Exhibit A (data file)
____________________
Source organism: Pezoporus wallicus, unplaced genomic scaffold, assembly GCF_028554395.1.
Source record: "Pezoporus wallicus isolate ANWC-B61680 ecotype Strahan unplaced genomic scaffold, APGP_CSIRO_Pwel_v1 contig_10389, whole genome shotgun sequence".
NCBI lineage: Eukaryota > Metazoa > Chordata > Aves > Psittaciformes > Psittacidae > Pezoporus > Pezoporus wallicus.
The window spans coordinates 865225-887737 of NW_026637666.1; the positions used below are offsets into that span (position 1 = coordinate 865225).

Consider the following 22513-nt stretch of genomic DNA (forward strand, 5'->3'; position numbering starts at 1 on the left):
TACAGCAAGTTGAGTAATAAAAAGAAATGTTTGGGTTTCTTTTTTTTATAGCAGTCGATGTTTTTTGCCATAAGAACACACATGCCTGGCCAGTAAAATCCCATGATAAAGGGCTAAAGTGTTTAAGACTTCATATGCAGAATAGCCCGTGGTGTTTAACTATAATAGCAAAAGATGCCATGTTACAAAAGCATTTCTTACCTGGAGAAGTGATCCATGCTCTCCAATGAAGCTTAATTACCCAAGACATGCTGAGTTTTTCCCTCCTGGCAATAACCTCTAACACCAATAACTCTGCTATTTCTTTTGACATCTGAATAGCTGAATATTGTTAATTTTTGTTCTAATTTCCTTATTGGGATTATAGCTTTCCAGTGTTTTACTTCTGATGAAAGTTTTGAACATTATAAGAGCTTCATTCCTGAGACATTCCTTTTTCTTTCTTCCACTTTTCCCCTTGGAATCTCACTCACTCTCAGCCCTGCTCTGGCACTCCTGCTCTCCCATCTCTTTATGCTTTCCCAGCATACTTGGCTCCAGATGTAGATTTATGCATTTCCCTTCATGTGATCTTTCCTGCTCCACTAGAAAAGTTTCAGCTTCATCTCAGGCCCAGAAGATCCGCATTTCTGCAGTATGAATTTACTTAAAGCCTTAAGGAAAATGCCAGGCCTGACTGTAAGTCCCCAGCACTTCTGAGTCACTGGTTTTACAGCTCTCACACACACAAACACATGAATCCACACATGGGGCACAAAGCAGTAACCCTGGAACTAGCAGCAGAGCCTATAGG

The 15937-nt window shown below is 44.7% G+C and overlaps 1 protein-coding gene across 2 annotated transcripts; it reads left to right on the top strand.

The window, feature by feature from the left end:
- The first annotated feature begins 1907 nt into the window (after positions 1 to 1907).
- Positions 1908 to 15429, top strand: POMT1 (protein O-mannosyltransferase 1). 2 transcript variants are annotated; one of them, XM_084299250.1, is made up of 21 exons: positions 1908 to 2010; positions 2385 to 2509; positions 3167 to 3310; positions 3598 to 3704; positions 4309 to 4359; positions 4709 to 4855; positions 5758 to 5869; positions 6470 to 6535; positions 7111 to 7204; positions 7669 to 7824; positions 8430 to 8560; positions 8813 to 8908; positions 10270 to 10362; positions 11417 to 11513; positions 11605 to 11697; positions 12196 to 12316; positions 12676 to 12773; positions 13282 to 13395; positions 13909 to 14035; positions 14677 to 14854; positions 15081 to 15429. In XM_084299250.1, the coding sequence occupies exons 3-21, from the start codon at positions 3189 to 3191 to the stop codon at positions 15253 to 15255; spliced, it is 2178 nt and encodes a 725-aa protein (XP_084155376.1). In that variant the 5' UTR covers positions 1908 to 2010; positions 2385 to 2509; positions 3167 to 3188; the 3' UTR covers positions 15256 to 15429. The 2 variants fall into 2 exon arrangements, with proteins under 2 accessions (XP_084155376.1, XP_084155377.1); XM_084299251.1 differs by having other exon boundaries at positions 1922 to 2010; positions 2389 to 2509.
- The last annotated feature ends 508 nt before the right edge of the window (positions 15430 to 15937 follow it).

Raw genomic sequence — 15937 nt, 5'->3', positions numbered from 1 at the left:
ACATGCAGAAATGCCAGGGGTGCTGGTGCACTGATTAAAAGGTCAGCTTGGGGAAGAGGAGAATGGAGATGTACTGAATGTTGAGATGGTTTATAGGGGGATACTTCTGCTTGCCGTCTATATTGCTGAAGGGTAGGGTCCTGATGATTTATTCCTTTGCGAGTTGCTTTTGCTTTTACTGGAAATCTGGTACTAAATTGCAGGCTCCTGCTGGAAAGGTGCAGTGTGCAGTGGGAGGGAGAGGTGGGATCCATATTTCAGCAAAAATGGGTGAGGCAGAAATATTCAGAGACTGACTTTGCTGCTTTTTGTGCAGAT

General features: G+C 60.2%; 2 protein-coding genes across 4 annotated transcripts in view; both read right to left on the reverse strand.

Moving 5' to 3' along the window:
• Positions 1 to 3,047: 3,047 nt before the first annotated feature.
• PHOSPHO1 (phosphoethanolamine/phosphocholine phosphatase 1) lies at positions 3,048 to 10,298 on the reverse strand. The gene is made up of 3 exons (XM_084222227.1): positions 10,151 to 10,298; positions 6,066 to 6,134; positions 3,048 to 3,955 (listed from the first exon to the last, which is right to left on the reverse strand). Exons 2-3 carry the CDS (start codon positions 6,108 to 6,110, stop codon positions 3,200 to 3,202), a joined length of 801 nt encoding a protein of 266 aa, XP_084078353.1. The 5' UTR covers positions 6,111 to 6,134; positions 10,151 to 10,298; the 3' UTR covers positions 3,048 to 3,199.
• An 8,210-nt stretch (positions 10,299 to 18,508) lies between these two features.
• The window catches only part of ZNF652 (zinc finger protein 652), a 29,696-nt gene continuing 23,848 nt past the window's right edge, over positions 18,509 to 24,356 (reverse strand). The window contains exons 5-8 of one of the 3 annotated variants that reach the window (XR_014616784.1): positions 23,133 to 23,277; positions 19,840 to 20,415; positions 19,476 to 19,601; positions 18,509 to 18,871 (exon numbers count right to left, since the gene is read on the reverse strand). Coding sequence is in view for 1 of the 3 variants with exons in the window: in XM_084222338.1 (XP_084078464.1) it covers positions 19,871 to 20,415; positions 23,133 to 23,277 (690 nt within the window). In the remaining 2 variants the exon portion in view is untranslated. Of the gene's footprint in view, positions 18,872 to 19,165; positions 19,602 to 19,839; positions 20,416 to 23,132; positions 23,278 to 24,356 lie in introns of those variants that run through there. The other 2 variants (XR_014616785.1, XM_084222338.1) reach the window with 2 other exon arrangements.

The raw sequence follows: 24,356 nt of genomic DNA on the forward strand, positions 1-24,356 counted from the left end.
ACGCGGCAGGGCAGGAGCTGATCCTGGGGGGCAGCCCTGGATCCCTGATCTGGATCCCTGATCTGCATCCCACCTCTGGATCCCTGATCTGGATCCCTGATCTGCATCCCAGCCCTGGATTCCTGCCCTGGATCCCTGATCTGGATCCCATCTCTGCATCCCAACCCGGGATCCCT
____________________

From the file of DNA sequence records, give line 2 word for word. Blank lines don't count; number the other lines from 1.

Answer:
Source record: "Pezoporus wallicus isolate ANWC-B61680 ecotype Strahan unplaced genomic scaffold, APGP_CSIRO_Pwel_v1 contig_10389, whole genome shotgun sequence".